Amsley-Benzie, who will set nearly every single-season goaltending record in program history this season, has been especially good as of late. Since Thanksgiving, she is 8-1-1 with a .966 save percentage and a 0.89 goals-against average.

She has a personal eight-game unbeaten streak (7-0-1) heading into this series against Minnesota and Amsley-Benzie leads the nation with a .949 save percentage.

Obviously, this will be UND’s toughest test to date.

Minnesota is on a 19-game unbeaten streak, and while it doesn’t have Amanda Kessel throwing up 100 points, the Gophers are extremely deep. Seven players are in double digits in goals.

And with three Olympic-caliber defensemen (Rachel Ramsey, Lee Stecklein, Milicia McMillen), they can generate offense from the back end as well as make it difficult to get good shots on Amanda Leveille (.943, 1.22).

So, can UND win a game this weekend?

It won’t be easy, but yes, when you have a hot goaltender with the potential to steal a game, there is that chance. Minnesota obviously has more skill, so UND will not want to get in a run-and-gun game with the Gophers. UND will have to do a good job of converting scoring chances and any potential power plays.

*******************************************************

On the men’s side, it’s a very quiet weekend in the NCHC.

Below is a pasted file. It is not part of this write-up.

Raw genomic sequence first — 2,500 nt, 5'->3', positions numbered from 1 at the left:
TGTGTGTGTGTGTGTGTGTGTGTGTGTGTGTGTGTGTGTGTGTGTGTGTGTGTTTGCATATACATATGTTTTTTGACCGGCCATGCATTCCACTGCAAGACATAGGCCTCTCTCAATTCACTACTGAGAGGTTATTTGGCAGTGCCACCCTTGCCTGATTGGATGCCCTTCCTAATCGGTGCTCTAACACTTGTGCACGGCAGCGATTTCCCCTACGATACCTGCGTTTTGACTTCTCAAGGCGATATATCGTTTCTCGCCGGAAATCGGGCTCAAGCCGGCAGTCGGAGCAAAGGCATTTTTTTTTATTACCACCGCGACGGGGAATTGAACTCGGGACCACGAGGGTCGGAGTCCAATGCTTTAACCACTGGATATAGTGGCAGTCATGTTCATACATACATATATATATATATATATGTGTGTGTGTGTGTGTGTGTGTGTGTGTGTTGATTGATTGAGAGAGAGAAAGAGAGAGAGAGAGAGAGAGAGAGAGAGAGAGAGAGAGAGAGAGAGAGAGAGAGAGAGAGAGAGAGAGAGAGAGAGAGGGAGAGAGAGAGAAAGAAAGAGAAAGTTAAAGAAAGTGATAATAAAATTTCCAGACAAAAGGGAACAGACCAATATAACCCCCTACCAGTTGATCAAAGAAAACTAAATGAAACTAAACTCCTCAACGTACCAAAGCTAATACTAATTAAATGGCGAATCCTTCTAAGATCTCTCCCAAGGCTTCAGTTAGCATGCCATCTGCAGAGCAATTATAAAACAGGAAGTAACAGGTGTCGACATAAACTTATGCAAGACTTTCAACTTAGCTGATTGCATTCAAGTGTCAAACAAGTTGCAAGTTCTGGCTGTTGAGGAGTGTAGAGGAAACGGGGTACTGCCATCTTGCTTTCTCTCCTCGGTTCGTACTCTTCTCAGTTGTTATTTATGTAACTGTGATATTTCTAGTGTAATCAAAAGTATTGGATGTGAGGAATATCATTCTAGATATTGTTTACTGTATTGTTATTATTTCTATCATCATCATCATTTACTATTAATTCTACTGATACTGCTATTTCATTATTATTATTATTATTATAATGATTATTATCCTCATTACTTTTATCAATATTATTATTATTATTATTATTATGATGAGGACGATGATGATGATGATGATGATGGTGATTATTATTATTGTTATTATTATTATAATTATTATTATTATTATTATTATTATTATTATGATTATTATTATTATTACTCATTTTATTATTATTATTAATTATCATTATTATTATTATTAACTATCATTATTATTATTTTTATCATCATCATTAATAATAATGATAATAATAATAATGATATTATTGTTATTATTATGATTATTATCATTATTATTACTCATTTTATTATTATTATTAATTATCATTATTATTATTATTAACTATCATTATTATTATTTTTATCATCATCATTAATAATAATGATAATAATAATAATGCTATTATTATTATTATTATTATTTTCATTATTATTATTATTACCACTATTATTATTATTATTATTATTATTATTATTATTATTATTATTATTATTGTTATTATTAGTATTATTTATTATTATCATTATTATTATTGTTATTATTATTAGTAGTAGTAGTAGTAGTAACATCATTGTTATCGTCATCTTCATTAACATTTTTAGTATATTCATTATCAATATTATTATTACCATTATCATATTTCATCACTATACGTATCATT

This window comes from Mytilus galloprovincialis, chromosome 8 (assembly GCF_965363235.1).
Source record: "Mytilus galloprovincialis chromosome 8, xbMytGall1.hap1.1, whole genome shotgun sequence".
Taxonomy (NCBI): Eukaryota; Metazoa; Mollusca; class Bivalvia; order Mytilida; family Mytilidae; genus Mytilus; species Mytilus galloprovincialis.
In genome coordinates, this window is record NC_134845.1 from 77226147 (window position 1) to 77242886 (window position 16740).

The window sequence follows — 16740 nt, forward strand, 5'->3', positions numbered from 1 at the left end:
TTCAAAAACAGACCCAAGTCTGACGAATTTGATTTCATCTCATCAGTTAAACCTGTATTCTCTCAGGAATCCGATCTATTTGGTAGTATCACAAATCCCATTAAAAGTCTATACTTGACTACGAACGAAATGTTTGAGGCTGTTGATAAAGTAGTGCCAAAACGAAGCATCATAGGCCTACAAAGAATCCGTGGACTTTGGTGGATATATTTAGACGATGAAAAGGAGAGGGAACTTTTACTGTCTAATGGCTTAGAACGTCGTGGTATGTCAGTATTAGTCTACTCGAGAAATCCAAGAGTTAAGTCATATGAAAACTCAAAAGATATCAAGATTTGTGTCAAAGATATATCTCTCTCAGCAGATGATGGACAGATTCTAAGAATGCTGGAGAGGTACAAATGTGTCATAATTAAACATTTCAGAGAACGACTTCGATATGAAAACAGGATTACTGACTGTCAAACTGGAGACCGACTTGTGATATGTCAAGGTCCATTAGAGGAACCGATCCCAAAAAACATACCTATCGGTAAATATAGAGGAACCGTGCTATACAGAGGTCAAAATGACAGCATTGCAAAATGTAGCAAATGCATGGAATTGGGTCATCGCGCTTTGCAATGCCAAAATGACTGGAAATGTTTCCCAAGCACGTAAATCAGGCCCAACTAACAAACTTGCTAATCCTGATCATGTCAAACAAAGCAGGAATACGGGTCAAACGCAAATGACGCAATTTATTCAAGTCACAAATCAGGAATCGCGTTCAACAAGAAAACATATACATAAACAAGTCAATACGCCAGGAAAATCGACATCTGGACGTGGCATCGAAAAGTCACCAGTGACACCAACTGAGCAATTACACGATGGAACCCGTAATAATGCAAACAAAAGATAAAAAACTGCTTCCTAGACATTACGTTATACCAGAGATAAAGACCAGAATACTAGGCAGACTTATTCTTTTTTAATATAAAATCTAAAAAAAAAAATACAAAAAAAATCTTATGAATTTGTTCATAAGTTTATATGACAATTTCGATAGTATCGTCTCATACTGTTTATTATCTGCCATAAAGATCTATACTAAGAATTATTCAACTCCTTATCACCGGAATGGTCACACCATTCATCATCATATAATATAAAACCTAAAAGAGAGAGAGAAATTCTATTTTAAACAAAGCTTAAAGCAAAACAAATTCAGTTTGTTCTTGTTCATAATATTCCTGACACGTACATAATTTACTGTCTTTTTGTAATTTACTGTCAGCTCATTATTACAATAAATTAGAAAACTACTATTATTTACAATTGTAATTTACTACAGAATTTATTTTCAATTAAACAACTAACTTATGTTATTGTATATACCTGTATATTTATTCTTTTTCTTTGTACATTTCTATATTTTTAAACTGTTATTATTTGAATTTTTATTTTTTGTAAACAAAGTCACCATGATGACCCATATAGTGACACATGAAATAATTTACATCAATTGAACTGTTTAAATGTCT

Northern Michigan heads to Minnesota Duluth for the league’s final nonconference action of the regular season, while Denver plays Colorado College in a single game tonight (CBS Sports) and Miami plays Western Michigan in a single game at Soldier Field on Saturday afternoon.

My quick picks…

Northern Michigan at Minnesota Duluth: The Wildcats are without goalie Mathias Dahlstrom, who is their clear-cut starter. That doesn’t bode well against a Bulldog team that’s very dynamic up front. Bulldogs 4-1, 5-3.

Denver at Colorado College: The Pioneers can put themselves in the driver’s seat for the Gold Pan with a win tonight. Denver routed the Tigers 8-1 in the first meeting. While CC is bound to be better, I can’t see them winning this one. Denver 2-0.

Western Michigan vs. Miami: The Broncos had Miami’s number last season, going 4-0 against the RedHawks. The tables have started to turn as Miami is 2-0-1 against Western Michigan this season. I think an outdoor game on potentially bad ice tips the scales in favor of the Broncos, who don’t rely on their slick playmaking as much as the RedHawks. Western Michigan 3-2.